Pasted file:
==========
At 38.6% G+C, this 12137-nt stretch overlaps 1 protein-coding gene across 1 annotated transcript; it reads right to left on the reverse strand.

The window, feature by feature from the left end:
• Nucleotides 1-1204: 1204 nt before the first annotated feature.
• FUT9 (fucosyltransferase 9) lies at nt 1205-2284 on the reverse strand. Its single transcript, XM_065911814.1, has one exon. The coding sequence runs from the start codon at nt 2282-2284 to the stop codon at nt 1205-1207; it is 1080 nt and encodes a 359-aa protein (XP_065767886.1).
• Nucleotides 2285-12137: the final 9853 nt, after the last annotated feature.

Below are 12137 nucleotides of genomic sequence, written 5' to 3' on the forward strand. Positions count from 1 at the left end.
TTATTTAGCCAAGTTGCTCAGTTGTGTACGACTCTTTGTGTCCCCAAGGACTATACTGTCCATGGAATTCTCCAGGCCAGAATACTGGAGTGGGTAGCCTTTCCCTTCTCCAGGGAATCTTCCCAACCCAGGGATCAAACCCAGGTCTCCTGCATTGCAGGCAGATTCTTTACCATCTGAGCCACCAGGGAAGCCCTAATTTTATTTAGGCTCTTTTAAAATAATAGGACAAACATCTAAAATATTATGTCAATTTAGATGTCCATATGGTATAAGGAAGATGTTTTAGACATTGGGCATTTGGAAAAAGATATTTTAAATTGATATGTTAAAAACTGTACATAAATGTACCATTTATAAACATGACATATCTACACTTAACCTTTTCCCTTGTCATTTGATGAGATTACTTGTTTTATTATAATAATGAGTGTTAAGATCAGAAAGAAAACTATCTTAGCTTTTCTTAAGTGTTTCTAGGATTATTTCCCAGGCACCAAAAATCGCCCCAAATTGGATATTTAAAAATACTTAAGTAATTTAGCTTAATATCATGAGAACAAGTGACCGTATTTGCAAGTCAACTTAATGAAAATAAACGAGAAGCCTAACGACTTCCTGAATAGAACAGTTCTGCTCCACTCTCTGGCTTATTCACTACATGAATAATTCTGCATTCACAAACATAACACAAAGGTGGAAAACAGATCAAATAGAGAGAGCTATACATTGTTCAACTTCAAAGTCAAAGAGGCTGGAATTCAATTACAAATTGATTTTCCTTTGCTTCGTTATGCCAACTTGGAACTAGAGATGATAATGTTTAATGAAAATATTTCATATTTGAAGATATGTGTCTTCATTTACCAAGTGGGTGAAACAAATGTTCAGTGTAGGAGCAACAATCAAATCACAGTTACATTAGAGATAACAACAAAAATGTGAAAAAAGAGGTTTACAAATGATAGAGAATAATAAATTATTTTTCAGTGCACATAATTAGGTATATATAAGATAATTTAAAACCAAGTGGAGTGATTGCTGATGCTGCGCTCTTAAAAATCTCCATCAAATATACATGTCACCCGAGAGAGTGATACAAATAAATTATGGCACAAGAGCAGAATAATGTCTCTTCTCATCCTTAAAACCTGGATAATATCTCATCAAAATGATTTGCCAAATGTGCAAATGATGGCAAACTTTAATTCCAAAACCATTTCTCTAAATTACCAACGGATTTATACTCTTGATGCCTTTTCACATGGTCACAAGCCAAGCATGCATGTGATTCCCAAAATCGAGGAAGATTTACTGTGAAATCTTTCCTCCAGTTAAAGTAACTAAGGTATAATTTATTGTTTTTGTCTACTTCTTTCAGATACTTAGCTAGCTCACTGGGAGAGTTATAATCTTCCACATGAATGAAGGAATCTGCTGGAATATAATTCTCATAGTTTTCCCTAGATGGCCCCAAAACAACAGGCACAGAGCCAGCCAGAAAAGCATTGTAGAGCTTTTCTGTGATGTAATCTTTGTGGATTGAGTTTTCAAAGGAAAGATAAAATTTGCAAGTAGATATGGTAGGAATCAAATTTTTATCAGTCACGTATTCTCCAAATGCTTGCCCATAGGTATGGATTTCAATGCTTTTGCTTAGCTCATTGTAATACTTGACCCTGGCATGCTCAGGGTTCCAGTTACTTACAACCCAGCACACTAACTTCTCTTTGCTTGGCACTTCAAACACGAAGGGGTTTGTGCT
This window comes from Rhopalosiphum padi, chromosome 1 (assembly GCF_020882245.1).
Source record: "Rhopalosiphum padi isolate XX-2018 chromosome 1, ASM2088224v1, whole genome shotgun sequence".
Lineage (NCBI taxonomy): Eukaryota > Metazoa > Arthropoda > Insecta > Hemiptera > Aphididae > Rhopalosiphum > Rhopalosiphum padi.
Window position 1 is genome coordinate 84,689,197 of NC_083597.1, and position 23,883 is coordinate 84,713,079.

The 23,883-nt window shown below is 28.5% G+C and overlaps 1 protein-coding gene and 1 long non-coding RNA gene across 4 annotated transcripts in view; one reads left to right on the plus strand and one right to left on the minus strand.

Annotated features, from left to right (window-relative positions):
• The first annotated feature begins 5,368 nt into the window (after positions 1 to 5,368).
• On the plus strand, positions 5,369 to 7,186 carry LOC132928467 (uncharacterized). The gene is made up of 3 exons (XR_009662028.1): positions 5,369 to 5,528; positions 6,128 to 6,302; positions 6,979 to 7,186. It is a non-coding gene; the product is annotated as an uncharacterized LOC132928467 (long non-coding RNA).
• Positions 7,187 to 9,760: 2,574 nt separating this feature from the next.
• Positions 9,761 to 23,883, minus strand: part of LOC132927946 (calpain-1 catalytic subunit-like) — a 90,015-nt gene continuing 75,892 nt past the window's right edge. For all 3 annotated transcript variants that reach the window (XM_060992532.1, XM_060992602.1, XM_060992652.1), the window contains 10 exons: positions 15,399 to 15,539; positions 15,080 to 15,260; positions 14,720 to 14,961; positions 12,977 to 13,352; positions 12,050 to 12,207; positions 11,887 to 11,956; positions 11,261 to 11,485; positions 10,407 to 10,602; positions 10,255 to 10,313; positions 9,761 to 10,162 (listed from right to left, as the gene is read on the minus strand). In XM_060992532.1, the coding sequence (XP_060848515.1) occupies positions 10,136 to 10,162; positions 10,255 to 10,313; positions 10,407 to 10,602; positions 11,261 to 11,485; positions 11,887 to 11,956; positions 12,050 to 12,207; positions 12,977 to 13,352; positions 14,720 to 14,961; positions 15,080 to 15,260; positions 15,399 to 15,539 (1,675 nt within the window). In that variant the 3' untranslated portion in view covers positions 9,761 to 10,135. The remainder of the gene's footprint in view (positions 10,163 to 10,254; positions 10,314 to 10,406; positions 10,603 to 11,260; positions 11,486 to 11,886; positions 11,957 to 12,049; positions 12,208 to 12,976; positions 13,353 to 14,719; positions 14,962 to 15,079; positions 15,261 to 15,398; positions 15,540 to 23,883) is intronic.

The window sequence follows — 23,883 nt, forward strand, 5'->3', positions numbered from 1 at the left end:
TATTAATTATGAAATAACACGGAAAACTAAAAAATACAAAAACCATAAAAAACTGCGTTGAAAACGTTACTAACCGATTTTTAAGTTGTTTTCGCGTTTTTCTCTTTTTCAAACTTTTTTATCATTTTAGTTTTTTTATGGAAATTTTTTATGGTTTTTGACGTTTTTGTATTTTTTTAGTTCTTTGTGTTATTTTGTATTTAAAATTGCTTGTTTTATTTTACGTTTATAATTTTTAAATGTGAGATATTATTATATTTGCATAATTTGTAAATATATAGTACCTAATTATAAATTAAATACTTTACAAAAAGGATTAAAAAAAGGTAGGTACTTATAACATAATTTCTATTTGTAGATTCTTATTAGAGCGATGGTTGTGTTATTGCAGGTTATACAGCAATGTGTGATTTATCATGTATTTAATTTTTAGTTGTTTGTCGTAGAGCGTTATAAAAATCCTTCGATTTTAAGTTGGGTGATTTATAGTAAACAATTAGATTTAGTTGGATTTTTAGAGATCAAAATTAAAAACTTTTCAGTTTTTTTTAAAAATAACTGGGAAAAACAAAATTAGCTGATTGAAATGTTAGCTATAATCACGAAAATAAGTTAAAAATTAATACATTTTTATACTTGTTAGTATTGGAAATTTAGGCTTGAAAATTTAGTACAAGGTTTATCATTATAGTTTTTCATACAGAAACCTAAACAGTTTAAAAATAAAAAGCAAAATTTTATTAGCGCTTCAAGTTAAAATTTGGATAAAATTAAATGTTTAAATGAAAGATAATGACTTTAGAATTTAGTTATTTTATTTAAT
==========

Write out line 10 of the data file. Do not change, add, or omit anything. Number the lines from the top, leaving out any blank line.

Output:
Lineage (NCBI taxonomy): Eukaryota > Metazoa > Arthropoda > Insecta > Hemiptera > Aphididae > Rhopalosiphum > Rhopalosiphum padi.